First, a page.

Researchers in this field have noted a range of limitations with regard to how their samples of participants are drawn. Although this is beginning to change, many studies are based on small and homogeneous samples of highly educated and middle-class participants. Many of the comparative studies conducted to date on children or young adults raised in same-sex parented families are based on volunteer samples of participants rather than random samples. This means that it is unknown how representative and generalisable the studies' results are. Further to this, many researchers in this field note that their participants were mostly white and well educated, which does not reflect the likely socio-economic, ethnic and racial diversity of the same-sex parenting population. That said, it is important to emphasise all research designs have limitations and not to dismiss the cumulative findings from many small scale or volunteer sample studies, as some critics of this literature attempt to do (see Marks, 2012; Regnerus, 2012; Schumm, 2012). Amato (2012) indeed pointed out that if there were noteworthy harms accruing to children resulting from parental homosexuality per se, which is often the concern of those scholars who criticise research designs and methodology, these would be revealed in research on high socio-economic, ethnically homogeneous samples of parents and children."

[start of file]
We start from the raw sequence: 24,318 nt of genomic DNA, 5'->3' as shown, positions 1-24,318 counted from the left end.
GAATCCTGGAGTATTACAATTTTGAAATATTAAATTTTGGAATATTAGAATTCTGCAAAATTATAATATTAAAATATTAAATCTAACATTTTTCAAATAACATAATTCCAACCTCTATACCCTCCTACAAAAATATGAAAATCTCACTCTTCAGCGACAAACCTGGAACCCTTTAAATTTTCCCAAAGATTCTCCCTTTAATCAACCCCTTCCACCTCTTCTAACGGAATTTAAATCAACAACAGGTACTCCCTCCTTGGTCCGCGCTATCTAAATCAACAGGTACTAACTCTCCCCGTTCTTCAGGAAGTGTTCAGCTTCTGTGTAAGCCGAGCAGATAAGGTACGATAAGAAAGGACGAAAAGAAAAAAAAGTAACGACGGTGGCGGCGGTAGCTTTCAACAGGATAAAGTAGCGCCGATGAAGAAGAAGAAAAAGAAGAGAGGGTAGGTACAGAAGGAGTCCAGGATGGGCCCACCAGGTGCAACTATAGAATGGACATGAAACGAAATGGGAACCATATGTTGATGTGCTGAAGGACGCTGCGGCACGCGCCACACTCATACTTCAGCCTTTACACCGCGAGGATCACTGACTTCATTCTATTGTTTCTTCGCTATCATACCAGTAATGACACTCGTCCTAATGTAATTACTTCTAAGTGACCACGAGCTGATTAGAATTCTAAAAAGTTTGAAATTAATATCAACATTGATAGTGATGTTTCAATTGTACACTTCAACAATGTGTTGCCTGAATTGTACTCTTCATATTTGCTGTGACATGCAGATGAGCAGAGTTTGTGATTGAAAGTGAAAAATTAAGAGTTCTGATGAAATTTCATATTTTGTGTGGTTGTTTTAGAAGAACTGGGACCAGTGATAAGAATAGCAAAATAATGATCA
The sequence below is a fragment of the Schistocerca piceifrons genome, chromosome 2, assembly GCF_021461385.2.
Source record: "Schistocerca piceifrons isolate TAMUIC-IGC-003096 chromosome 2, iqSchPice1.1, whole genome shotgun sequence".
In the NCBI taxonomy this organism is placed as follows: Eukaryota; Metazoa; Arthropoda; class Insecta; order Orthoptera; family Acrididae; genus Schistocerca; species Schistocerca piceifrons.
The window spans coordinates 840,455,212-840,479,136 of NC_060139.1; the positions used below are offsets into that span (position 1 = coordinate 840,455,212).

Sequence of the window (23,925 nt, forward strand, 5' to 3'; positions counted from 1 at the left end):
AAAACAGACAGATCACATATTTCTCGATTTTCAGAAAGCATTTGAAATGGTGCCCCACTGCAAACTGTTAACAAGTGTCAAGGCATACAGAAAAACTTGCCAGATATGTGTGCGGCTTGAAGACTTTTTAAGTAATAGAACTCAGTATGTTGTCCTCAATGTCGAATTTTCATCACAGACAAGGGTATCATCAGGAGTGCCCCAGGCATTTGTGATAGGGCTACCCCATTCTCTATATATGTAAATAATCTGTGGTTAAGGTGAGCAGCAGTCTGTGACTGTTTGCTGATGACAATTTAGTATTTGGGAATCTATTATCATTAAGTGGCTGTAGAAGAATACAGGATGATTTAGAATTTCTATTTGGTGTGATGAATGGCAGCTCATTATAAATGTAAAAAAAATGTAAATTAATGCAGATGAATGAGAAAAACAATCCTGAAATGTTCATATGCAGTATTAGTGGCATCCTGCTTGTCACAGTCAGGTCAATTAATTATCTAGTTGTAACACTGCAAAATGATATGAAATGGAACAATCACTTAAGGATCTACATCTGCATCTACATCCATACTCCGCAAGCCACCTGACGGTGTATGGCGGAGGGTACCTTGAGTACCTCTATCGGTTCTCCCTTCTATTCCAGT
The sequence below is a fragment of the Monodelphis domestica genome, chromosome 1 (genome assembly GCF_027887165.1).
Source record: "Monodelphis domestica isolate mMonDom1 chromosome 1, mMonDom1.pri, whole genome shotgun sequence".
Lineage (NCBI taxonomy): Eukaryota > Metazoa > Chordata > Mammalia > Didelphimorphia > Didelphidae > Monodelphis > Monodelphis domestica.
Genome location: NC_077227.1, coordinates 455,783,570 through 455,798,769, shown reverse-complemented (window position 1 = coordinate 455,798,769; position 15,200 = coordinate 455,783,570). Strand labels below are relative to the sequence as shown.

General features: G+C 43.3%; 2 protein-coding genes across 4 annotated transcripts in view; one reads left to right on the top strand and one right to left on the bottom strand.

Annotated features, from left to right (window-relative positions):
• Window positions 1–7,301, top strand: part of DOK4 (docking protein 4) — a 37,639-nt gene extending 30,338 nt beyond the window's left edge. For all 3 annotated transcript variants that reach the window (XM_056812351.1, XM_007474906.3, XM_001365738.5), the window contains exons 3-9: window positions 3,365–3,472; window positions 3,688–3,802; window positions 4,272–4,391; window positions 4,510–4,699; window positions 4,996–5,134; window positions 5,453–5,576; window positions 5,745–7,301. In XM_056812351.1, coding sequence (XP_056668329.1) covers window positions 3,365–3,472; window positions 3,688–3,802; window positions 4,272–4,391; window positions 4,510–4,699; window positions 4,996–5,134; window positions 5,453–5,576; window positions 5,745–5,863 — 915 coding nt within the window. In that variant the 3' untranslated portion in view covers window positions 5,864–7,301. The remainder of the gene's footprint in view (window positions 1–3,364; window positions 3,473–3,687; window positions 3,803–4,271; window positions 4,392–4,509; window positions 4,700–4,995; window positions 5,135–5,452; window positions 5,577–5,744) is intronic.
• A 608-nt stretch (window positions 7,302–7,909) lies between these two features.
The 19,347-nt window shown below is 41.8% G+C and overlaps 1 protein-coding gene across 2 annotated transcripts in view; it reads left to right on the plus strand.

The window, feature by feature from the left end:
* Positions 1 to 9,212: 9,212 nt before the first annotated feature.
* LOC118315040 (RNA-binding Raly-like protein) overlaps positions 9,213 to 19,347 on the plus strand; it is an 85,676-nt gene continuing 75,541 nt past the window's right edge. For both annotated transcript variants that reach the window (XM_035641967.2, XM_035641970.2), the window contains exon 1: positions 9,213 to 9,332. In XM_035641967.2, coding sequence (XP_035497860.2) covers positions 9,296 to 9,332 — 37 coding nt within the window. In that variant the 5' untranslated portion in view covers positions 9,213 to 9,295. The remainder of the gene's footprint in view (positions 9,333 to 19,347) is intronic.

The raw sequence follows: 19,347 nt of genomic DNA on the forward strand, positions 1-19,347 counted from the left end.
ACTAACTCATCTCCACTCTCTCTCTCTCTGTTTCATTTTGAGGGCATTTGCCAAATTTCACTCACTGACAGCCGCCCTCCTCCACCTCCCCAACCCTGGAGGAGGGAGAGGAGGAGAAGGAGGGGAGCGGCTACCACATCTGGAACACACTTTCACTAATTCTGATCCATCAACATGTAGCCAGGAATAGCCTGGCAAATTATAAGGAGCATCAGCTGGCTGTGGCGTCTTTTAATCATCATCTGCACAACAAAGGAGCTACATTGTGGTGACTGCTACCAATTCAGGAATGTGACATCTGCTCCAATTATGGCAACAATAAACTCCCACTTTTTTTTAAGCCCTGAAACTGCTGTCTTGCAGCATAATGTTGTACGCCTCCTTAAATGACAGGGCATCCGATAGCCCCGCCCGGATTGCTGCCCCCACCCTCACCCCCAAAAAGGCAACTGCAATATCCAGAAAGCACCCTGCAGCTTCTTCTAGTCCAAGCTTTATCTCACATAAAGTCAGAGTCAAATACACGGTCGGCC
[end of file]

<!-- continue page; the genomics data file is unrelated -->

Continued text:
So there you have it. The data was mostly what lesbians say about themselves and their children: Self report studies. Does anybody sniff bias there?

But it gets worse. Most of the studies were of high status parents: Richer and better educated. So the studies were not even a fair sample of lesbians. ANY children of high status parents should have done better at school etc.